Sometimes, we would like to stratify on a key variable but cannot place the units into their correct strata until the units are sampled. For instance, in a telephone interview the respondents can not be placed into a male or female stratum until after the respondent is contacted.
Poststratification (stratification after the sample has been selected by simple random sampling) is often appropriate when a simple random sample is not properly balanced by the representation.
Here is an example. We want to estimate the average weight and take a simple random sample of 100 people. Here is what was obtained.
\(n_1=20\)
\(\bar{y}_1=180\) lbs.
\(n_2=80\)
\(\bar{y}_2=120\) lbs.
\(\bar{y}\) = the overall sample mean = 132
This is obviously not balanced with respect to gender. This is likely an underestimate due to the under representation of males in the data. How can we account for this?
In the population \(\dfrac{N_1}{N}=0.5\) and \(\dfrac{N_2}{N}=0.5\).
Thus,
\begin{align}
\bar{y}_{st} &= 0.5\cdot \bar{y}_1+0.5 \cdot \bar{y}_2\\
&= \dfrac{N_1}{N} \bar{y}_1+\dfrac{N_2}{N} \bar{y}_2=150\\
\end{align}
The poststratification estimator \(\bar{y}_{st}\) will not have the same variance as the stratified sample mean since the sample sizes \(n_h\) are random. Thus, the variance of the poststratification \(\bar{y}_{st}\) is the sum of the variance of the stratum. \(\bar{y}_{st}\) under the proportional allocation: \(nN_h/N\) and a term that shows the amount of increase one expects from the post rather than the prestratification.
\(Var(\text{post}\text{stratified }\bar{y}) \approx \dfrac{Nn}{nN}\sum\limits_{h=1}^L \left(\dfrac{N_h}{N}\right)\sigma^2_h + \dfrac{1}{n^2}\left(\dfrac{Nn}{N1}\right)\sum\limits_{h=1}^L \dfrac{NN_h}{N}\sigma^2_h\)
Example 62: Account Receivable Section
Example
A firm knows that 40% of its accounts receivable are wholesale and 60% are retail. However, to identify an account without pulling a file and looking at it is difficult. An auditor randomly sampled 100 accounts without replacement. Here are the results of his sampling:
\(n_1=70\)
\(\bar{y}_1=520\)
\(s_1=210\)
\(n_2=30\)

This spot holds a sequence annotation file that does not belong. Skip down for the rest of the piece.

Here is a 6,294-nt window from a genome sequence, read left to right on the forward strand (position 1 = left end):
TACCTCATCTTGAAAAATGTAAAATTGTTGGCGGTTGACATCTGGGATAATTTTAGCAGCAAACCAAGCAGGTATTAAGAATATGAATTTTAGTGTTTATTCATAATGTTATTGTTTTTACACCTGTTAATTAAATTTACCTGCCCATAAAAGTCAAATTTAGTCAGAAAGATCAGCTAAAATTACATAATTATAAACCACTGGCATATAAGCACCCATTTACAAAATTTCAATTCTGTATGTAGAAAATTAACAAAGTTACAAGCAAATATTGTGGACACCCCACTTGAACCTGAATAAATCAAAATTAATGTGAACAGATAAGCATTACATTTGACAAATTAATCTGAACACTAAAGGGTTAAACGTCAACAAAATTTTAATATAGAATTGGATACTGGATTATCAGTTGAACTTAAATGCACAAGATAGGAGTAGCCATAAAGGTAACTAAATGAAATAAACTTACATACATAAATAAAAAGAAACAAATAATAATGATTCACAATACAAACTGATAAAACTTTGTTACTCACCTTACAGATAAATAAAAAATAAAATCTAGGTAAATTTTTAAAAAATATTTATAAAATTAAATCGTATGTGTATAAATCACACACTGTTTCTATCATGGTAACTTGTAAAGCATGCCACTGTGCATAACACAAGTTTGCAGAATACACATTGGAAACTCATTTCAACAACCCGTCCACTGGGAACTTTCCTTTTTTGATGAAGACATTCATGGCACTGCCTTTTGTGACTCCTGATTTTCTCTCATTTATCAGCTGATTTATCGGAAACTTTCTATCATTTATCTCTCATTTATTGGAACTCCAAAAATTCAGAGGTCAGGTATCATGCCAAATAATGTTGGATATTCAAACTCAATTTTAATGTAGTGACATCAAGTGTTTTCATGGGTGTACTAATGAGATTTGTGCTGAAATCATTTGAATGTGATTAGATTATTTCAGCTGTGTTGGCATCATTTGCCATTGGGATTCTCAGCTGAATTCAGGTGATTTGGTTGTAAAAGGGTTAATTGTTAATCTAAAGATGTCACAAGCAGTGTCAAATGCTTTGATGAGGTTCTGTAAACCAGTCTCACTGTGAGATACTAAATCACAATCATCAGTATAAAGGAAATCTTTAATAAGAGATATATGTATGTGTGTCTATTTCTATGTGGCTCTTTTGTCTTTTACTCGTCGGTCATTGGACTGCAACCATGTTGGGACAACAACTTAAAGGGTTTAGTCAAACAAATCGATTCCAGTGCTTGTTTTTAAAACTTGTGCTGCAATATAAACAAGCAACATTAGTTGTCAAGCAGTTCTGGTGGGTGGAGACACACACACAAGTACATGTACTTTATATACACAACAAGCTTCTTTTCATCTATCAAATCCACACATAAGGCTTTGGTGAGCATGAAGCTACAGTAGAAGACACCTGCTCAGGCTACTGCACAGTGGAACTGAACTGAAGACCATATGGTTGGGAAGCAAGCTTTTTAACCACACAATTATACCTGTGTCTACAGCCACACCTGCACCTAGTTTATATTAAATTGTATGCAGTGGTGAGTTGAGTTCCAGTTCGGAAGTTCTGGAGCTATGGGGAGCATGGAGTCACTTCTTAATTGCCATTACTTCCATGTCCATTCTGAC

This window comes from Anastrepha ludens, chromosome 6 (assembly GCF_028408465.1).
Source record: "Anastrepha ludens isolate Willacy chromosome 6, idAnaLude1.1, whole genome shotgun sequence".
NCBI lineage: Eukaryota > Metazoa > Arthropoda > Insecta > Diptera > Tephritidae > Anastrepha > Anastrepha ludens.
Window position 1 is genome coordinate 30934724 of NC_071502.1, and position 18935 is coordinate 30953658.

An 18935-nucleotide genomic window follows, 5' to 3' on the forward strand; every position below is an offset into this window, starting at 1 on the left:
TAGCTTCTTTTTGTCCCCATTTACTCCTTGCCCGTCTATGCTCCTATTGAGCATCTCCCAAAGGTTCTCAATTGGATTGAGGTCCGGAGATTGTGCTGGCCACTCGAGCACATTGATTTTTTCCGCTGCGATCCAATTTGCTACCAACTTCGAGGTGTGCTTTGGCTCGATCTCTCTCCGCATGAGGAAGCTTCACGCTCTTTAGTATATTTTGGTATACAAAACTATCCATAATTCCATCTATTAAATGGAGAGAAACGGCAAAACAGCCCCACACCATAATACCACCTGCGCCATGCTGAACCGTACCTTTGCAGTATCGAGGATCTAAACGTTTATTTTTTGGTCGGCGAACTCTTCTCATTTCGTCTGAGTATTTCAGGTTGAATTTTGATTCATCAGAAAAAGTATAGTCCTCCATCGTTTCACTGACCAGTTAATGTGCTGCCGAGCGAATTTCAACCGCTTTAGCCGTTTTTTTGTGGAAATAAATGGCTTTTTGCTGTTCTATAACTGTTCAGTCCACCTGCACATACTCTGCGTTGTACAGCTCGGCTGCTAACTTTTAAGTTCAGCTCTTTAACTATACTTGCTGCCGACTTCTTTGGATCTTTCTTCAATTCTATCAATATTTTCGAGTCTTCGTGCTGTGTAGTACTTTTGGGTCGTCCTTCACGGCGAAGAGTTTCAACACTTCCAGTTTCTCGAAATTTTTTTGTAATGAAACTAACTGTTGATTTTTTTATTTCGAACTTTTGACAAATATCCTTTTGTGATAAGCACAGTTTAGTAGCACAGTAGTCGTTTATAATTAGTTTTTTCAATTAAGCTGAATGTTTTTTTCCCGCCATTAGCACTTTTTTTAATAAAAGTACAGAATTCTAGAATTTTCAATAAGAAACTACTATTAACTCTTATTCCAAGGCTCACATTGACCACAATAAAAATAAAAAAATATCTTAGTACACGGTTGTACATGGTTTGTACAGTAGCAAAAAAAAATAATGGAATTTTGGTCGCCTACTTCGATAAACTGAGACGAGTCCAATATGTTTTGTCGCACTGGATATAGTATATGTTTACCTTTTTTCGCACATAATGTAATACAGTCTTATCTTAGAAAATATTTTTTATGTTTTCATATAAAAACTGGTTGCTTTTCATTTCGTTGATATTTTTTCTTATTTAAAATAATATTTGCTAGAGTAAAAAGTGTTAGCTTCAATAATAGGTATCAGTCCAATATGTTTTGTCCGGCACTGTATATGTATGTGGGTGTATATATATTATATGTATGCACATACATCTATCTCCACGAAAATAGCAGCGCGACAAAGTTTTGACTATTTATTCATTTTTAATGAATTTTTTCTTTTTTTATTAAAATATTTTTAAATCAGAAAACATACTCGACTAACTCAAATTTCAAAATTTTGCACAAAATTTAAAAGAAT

\(\bar{y}_2=280\)
\(s_2=90\)
Try it!
\begin{align}
\bar{y}_{st} &= \dfrac{N_1}{N} \bar{y}_1+\dfrac{N_2}{N} \bar{y}_2\\
&= 0.4\times 520+0.6 \times 280\\
&= 376\\
\end{align}
Given the firm has many, many accounts receivable we can ignore the finite correction factor.
\begin{align}
\hat{V}ar(\text{post}\text{stratified }\bar{y}) & \approx \dfrac{1}{n}\left(\dfrac{N_1}{N}s^2_1+\dfrac{N_2}{N}s^2_2\right)+\dfrac{1}{n^2}\left[\left(1\dfrac{N_1}{N}\right) s^2_1 + \left(1\dfrac{N_2}{N}\right) s^2_2 \right]\\
&= \dfrac{1}{100}[0.4 \times (210)^2+ 0.6 \times (90)^2]+ \dfrac{1}{100^2}[0.6 \times (210)^2+ 0.4 \times (90)^2]\\
&= 225+2.97\\
&= 227.97\\
\end{align}
Note! Further Topic on Stratified Sampling
It is not true that stratified random sampling always produces an estimator with a smaller variance than that from simple random sampling.
Example 63: Students Weights Section
The principal of a Prep school for boys wants to estimate the average weight of the 7thgrade boys in the school. There are 4 classes, 24 students in class 1, 36 in class 2, 30 students in class 3, and 30 in class 4.
For administrative ease, he decides to use stratified sampling with each class as a stratum. The principal has enough time and money to obtain data for 20 students, and because the cost of sampling is the same in each stratum, he decides to use proportional allocation, which gives \(n_1=4, n_2=6, n_3=5\) and \(n_4=5\). The data (in lbs.) is given in the following table:
Weight of the student (in lbs.)


Class 1  94, 90, 102, 110 
Class 2  91, 99, 93, 105, 111, 101 
Class 3  108, 96, 100, 93, 93 
Class 4  92, 110, 94, 91, 113 
Here is the Minitab output that describes the data from each stratum:
Variable  N  Mean  StDev  SE Mean 

Class 1  4  99.00  8.87  4.43 
Class 2  6  100.00  7.46  3.04 
Class 3  5  98.00  6.28  2.81 
Class 4  5  100.00  10.61  4.74 
All  20  99.30  7.73  1.73 
Try it!
To estimate the average weight of the 7th grade boys, using the Minitab output:
\(\bar{y}_{st}=\sum\limits_{h=1}^L \dfrac{N_h}{N}\bar{y}_h=99.3\)
\begin{align}
\hat{V}ar(\bar{y}_{st}) &= \dfrac{1}{N^2}\sum\limits_{i=1}^4 N^2_i \left(\dfrac{N_in_i}{N_i}\right)\dfrac{s^2_i}{n_i}\\